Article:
Designing an immersive world is all about getting the details right. In a video game, the world consists of a number of elements, including the visual space, the characters that navigate it and the soundscape (music, sound effects and speech). It is in the finer details of these elements that the most immersive and fascinating worlds are built, and one of these details is language. Linguistics, the study of language, investigates subjects like grammatical structures, sound systems and semantic meaning, and its subfield sociolinguistics is concerned with the social meaning that language conveys. Video games make use of linguistic principles in a number of different ways.
Sociolinguistics is concerned with the social meaning of language—how you say it, rather than what you say. This involves, for example, the study of accents and their associated stereotypes. While such stereotypes are not always accurate, they are extremely well-known, so they are useful character-building resources. The voice a character speaks with provides clues about their allegiance, their motivation, their identity and much more, without ever stating this information outright. Grand Theft Auto makes use of such stereotypes by portraying mobsters as Italian-American; while Italian-Americans are not always mobsters in real life, this stereotypical association allows the player to easily interpret the role the character is meant to play in the game. Accents are composed of many linguistic resources, from the sounds involved in speech to the particular words used, but some of these resources are more obvious than others. The r-sound, for example, is strongly associated with a West Country accent, while words like “fam” and “cuz” are associated with British street slang. Carefully designing voices to capitalise on these resources makes for more authentic-sounding characters. This can be as simple as sprinkling a few words of a foreign language into a game set in that country (Max Payne 3 is set in Brazil and features Portuguese), or as complicated as giving groups of characters different accents through which they can be distinguished (as in the Thief series). This article about linguistic experiments in video games offers more detailed discussion of these examples.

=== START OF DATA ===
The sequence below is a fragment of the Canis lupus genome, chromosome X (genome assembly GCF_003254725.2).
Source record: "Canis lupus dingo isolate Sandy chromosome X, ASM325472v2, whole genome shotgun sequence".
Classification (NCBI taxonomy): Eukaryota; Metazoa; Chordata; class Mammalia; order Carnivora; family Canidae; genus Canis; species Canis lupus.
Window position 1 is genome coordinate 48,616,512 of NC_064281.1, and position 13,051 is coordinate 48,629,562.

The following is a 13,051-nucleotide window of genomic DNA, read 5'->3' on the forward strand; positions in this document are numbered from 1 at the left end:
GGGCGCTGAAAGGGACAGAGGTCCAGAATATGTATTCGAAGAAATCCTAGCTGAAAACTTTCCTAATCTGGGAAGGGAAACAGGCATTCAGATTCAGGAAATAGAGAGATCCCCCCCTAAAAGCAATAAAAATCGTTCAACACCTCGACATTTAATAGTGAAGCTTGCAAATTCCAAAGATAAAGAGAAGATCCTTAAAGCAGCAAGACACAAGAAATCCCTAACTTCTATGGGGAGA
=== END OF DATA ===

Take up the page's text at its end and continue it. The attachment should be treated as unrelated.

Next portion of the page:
But what about fantasy worlds? Linguistics also comes into play in game design through conlangs (constructed languages), languages which are invented for a particular purpose rather than developing naturally over time. Conlangs are popular in other fantasy and sci-fi media as well (for example, Dothraki in Game of Thrones, Elvish in Lord of the Rings and Klingon in Star Trek)—they are an excellent world-building device because they lend authenticity to an invented people while also being unfamiliar and alien. Designing a conlang requires an understanding of all of the basic principles of linguistics—phonetics (the study of sounds), phonology (the study of sound systems), syntax (the study of sentence structures) and semantics (the study of meaning)—and it can involve inventing a writing system and even developing the lore of a world or a people. Fleshing out a world with this kind of detail makes it more believable and immersive because there is always more for players to discover—Skyrim fans have developed a website devoted to the Dragon Language which includes dictionaries, a translator, lessons and much more. Other examples of conlangs in video games are the famous Simlish (less a constructed language than precisely designed gibberish) and the very carefully reconstructed Proto-Indo-European varieties of Far Cry Primal.
Linguistics is all about understanding the way language works, be it sound systems or grammatical systems or systems of social meaning. These are the details we use to make sense of the world around us every day, and successful game design must employ these principles to replicate that process in character- and world-building. For more academic discussion of how linguistic meaning is conveyed in video games, and how we talk about video games, see The Language of Gaming (Astrid Ensslin) or Unified Discourse Analysis (James Paul Gee), and if you’re interested in exploring linguistics further, consider applying to St John’s to study Psychology, Philosophy and Linguistics!
Maren Fichter has just completed an MPhil in Linguistics, for which she studied YouTube accent challenges and pejorative language. She is also a casual gamer when she can steal time on her friends’ consoles, and is really looking forward to The Last of Us 2.